Uber Of X: Cinch Is The Uber Of Financial Advice

Practically every aspect of people’s lives is impacted by the financial decisions made from beginning to end. Along the way, there are various milestones that require some level of financial advice.

One company looking to help with that advice is Cinch with its on-demand app. We sat down with Cinch’s cofounder and head of company development, Kerri Moriarty, to learn more about how the company is helping guide everyday financial consumers with on-demand finance advice.

PYMNTS: In your own words, what is Cinch about?

KM: Cinch is about making it easy for everyone to have access to unbiased financial advice, specific to their personal situation. Big and small financial decisions pop up all the time, and we want Cinch to be there to help people be sure they’re always making the best choices with the goal of working to improve overall financial health as an on-demand financial advisor. Wonder if you should get the newest iPhone? Wondering what’s really a fair price for that home you want to buy? Should you buy a home at all? Just open the Cinch app and enter the information, and we’ll let you know. 

PYMNTS: What’s the story behind how Cinch started?

KM: The founding team at Cinch comes from a broad background in financial services, and we have all seen firsthand how difficult it is for consumers to get good advice and make optimal financial decisions. Beyond that, we’re all just real people who have encountered some financial decisions where we wish we had real-time access to advice on what to do next but found that all the other recommendation services out there are biased because they get paid by the products and companies they recommend. We set out to do things a little differently, by looking at the entire financial product inventory and refusing to accept payment from any company or product. That way, when consumers need a recommendation, they can be sure Cinch has truly identified the one that is actually best for you.

PYMNTS: How does the pricing model work, and how does Cinch get paid?

KM: Cinch comes with a free trial and then has a monthly fee for continued use. We think of it like a true client and advisor relationship. To truly remain unbiased, we ask customers to pay a fee. The monthly fee covers the on-demand aspect of a user initiating a recommendation and also the always-on supervision of finances. If something is wrong or should be changed, like expensive car insurance or a better credit card debt rate, Cinch reaches out to the customer.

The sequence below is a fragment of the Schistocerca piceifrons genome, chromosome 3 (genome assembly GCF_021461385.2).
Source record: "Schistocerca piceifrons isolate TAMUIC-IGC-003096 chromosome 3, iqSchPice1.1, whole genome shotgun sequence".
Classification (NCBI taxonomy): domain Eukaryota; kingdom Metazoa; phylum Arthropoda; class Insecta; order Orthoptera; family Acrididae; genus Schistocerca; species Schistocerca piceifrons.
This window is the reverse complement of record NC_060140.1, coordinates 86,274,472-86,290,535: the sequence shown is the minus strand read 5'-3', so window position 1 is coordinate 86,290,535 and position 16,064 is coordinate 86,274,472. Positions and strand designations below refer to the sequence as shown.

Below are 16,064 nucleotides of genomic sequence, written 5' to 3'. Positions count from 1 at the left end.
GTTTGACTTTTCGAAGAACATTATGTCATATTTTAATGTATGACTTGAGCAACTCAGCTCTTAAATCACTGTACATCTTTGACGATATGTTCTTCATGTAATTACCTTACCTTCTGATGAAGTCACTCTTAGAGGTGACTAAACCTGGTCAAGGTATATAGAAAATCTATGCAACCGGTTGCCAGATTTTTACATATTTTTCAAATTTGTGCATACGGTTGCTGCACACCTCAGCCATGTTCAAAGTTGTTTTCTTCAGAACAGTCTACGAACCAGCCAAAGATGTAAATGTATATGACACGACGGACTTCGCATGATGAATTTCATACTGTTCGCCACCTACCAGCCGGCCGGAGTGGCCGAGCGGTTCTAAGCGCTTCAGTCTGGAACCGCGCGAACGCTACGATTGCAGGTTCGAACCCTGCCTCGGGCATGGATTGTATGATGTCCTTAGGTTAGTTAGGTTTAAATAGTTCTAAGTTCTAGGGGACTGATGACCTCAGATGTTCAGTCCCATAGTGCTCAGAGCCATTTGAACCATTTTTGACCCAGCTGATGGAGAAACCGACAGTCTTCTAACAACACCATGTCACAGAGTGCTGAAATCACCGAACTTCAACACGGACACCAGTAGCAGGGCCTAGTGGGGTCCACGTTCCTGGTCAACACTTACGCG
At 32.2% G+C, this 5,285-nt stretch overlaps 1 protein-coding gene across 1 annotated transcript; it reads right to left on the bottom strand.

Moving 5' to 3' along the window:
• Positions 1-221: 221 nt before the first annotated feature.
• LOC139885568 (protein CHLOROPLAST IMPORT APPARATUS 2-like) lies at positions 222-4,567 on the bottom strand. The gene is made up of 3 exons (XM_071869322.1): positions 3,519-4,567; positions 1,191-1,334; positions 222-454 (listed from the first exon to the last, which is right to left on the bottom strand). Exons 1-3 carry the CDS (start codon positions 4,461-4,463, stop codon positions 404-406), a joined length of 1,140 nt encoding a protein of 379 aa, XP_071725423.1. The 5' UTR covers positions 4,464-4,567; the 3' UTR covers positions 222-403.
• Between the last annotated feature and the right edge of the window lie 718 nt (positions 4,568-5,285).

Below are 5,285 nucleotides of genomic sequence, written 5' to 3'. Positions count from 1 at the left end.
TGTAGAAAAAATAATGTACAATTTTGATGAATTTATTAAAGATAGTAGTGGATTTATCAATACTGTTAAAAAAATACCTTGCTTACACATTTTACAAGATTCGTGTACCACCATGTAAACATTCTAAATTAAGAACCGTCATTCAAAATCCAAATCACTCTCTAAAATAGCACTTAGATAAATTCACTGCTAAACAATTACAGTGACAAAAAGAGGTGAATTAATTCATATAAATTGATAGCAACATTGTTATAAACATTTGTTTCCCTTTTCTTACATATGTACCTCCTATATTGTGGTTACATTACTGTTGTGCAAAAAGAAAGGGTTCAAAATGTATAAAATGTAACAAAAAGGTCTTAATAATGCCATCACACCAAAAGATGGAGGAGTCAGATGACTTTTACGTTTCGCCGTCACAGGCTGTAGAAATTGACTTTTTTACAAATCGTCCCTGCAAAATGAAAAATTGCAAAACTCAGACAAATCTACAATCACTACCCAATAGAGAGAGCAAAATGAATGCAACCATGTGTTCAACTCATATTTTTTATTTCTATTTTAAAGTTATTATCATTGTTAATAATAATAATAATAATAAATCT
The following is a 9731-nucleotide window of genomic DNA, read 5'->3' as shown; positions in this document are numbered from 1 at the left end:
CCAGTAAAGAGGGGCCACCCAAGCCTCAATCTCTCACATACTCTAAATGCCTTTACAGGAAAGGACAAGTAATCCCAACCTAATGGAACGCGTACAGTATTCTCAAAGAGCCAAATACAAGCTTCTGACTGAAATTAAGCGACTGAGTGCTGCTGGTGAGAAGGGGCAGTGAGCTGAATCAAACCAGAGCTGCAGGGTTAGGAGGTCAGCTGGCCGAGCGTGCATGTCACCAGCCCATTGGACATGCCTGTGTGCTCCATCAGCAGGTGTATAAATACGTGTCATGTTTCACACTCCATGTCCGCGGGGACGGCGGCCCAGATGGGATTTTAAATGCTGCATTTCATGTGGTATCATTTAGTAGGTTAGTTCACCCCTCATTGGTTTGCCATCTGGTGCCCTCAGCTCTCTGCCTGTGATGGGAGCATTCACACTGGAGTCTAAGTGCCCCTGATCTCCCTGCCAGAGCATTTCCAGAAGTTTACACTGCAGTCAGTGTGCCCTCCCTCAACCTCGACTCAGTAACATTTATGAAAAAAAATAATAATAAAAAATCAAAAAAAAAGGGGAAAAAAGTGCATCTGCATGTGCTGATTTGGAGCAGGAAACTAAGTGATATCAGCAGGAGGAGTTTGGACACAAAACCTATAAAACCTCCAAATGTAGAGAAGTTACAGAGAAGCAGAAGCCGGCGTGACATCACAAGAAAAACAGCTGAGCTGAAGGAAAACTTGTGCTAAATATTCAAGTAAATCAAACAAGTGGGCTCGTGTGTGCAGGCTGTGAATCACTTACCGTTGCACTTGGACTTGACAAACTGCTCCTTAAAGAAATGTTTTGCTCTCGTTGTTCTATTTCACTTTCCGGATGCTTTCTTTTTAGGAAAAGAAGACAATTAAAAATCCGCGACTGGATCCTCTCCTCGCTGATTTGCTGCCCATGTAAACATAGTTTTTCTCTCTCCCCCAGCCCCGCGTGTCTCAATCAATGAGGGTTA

PYMNTS: Who does Cinch see as its competition?

KM: There are some budgeting and credit card tools like Mint or NerdWallet that we consider competitive that offer on-demand financial recommendations, but hardly any do so in the context of consumers’ entire financial situation. We think there is a big opportunity for Cinch to be one of the first companies in the FinTech space to offer a dedicated and unbiased financial advisor anytime it’s needed.

PYMNTS: How many rounds of funding has Cinch received?

KM: We are fortunate that we have been privately funded by a single investor, so we haven’t done any formal investment rounds. So far, we’ve raised about $8.5 million.

PYMNTS: What does the term Uber of X mean to you,and how does Cinch fit that mold?

KM: To me, Uber of X means using technology to make something available to me whenever I want. I think Cinch is the Uber of your financial life because it’s always on and ready for users. Just like Uber is there for a ride home at any time, Cinch is there for customized financial advice at any time.

PYMNTS: As most startups have their fair share of hiccups, can you share a few lessons-learned anecdotes?

KM: We’ve definitely learned a lot along the way. I think one of the most important lessons learned, especially when it comes to tech or software, is that it’s important to just get something out in front of users. The longer you wait to test designs or features or even launch your product, the more risk you have of something “better” coming along or the needs of your customers changing. I remember we once worked on a specific feature in our experience for so long to make sure it was perfect, and when we finally got it in front of some users for testing, we realized it was a feature that they didn’t actually care about at all. We wasted a lot of time working on something our users didn’t want in our product.

PYMNTS: What are Cinch’s 2017 goals?

KM: The goal I’m most excited about is publicly launching our app this summer. We’re also hoping to quickly add other financial product recommendations to the software in addition to the ones we’ll  launch with. Our biggest goal is just to get people using Cinch and prove that we’re here with financial guidance whenever it’s needed and that we’ll save users a lot of money and time along the way.